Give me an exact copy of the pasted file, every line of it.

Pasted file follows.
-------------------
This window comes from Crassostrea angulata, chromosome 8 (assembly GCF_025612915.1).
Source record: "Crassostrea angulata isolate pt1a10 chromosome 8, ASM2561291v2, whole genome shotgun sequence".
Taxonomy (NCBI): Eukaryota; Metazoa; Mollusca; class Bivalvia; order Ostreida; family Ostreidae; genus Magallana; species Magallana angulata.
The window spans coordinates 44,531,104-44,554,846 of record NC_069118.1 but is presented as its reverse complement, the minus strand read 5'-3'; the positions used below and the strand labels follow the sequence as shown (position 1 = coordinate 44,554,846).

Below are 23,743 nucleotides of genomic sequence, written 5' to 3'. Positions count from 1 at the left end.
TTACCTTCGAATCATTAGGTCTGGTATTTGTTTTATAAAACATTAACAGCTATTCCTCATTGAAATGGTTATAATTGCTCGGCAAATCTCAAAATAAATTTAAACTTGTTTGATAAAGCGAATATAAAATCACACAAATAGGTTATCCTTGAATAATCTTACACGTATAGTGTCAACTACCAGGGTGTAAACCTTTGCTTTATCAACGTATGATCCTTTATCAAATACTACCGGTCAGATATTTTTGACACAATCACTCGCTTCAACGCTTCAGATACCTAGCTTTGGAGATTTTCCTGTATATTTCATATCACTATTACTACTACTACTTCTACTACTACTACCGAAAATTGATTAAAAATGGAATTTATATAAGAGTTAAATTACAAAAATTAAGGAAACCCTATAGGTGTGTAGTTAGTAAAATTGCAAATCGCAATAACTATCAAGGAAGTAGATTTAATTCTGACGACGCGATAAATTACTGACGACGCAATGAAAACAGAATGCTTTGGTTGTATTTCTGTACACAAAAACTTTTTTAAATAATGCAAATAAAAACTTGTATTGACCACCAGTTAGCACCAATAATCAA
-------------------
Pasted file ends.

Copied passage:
This window comes from Crassostrea angulata, chromosome 8 (assembly GCF_025612915.1).
Source record: "Crassostrea angulata isolate pt1a10 chromosome 8, ASM2561291v2, whole genome shotgun sequence".
Taxonomy (NCBI): Eukaryota; Metazoa; Mollusca; class Bivalvia; order Ostreida; family Ostreidae; genus Magallana; species Magallana angulata.
The window spans coordinates 44,531,104-44,554,846 of record NC_069118.1 but is presented as its reverse complement, the minus strand read 5'-3'; the positions used below and the strand labels follow the sequence as shown (position 1 = coordinate 44,554,846).

Below are 23,743 nucleotides of genomic sequence, written 5' to 3'. Positions count from 1 at the left end.
TTACCTTCGAATCATTAGGTCTGGTATTTGTTTTATAAAACATTAACAGCTATTCCTCATTGAAATGGTTATAATTGCTCGGCAAATCTCAAAATAAATTTAAACTTGTTTGATAAAGCGAATATAAAATCACACAAATAGGTTATCCTTGAATAATCTTACACGTATAGTGTCAACTACCAGGGTGTAAACCTTTGCTTTATCAACGTATGATCCTTTATCAAATACTACCGGTCAGATATTTTTGACACAATCACTCGCTTCAACGCTTCAGATACCTAGCTTTGGAGATTTTCCTGTATATTTCATATCACTATTACTACTACTACTTCTACTACTACTACCGAAAATTGATTAAAAATGGAATTTATATAAGAGTTAAATTACAAAAATTAAGGAAACCCTATAGGTGTGTAGTTAGTAAAATTGCAAATCGCAATAACTATCAAGGAAGTAGATTTAATTCTGACGACGCGATAAATTACTGACGACGCAATGAAAACAGAATGCTTTGGTTGTATTTCTGTACACAAAAACTTTTTTAAATAATGCAAATAAAAACTTGTATTGACCACCAGTTAGCACCAATAATCAA